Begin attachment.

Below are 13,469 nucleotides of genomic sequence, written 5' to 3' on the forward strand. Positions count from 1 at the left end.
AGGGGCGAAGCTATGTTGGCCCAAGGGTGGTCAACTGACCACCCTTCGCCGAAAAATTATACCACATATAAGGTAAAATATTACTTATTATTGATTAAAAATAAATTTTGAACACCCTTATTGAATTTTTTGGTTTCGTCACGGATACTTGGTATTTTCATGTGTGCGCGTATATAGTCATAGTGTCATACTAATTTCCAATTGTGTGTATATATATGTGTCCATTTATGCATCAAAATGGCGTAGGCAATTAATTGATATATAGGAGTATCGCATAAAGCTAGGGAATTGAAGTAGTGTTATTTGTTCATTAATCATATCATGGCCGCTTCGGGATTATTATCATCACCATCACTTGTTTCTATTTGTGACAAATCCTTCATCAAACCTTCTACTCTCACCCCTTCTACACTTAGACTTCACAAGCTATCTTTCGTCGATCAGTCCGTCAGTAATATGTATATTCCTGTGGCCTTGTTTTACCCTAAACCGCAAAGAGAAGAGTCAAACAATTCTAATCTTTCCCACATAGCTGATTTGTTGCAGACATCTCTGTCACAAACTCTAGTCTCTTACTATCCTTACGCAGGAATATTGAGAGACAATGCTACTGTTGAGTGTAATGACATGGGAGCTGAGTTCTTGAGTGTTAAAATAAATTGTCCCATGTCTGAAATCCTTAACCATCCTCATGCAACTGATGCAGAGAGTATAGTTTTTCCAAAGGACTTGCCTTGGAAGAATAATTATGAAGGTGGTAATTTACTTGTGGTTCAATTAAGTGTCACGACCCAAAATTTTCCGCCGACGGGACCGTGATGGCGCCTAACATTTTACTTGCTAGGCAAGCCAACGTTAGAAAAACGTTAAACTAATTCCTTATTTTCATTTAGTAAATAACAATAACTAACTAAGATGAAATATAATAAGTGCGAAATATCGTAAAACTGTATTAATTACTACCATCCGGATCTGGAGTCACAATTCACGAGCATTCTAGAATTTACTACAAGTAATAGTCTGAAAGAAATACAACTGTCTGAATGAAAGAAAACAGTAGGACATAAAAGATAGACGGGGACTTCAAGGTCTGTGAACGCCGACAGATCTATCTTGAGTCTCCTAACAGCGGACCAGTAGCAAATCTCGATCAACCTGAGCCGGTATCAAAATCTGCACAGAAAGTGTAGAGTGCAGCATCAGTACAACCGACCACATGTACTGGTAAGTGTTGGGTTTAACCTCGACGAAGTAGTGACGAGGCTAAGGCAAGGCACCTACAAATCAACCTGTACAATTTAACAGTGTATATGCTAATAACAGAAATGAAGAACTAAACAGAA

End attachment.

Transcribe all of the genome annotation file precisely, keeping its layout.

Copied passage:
Below are 13,469 nucleotides of genomic sequence, written 5' to 3' on the forward strand. Positions count from 1 at the left end.
AGGGGCGAAGCTATGTTGGCCCAAGGGTGGTCAACTGACCACCCTTCGCCGAAAAATTATACCACATATAAGGTAAAATATTACTTATTATTGATTAAAAATAAATTTTGAACACCCTTATTGAATTTTTTGGTTTCGTCACGGATACTTGGTATTTTCATGTGTGCGCGTATATAGTCATAGTGTCATACTAATTTCCAATTGTGTGTATATATATGTGTCCATTTATGCATCAAAATGGCGTAGGCAATTAATTGATATATAGGAGTATCGCATAAAGCTAGGGAATTGAAGTAGTGTTATTTGTTCATTAATCATATCATGGCCGCTTCGGGATTATTATCATCACCATCACTTGTTTCTATTTGTGACAAATCCTTCATCAAACCTTCTACTCTCACCCCTTCTACACTTAGACTTCACAAGCTATCTTTCGTCGATCAGTCCGTCAGTAATATGTATATTCCTGTGGCCTTGTTTTACCCTAAACCGCAAAGAGAAGAGTCAAACAATTCTAATCTTTCCCACATAGCTGATTTGTTGCAGACATCTCTGTCACAAACTCTAGTCTCTTACTATCCTTACGCAGGAATATTGAGAGACAATGCTACTGTTGAGTGTAATGACATGGGAGCTGAGTTCTTGAGTGTTAAAATAAATTGTCCCATGTCTGAAATCCTTAACCATCCTCATGCAACTGATGCAGAGAGTATAGTTTTTCCAAAGGACTTGCCTTGGAAGAATAATTATGAAGGTGGTAATTTACTTGTGGTTCAATTAAGTGTCACGACCCAAAATTTTCCGCCGACGGGACCGTGATGGCGCCTAACATTTTACTTGCTAGGCAAGCCAACGTTAGAAAAACGTTAAACTAATTCCTTATTTTCATTTAGTAAATAACAATAACTAACTAAGATGAAATATAATAAGTGCGAAATATCGTAAAACTGTATTAATTACTACCATCCGGATCTGGAGTCACAATTCACGAGCATTCTAGAATTTACTACAAGTAATAGTCTGAAAGAAATACAACTGTCTGAATGAAAGAAAACAGTAGGACATAAAAGATAGACGGGGACTTCAAGGTCTGTGAACGCCGACAGATCTATCTTGAGTCTCCTAACAGCGGACCAGTAGCAAATCTCGATCAACCTGAGCCGGTATCAAAATCTGCACAGAAAGTGTAGAGTGCAGCATCAGTACAACCGACCACATGTACTGGTAAGTGTTGGGTTTAACCTCGACGAAGTAGTGACGAGGCTAAGGCAAGGCACCTACAAATCAACCTGTACAATTTAACAGTGTATATGCTAATAACAGAAATGAAGAACTAAACAGAA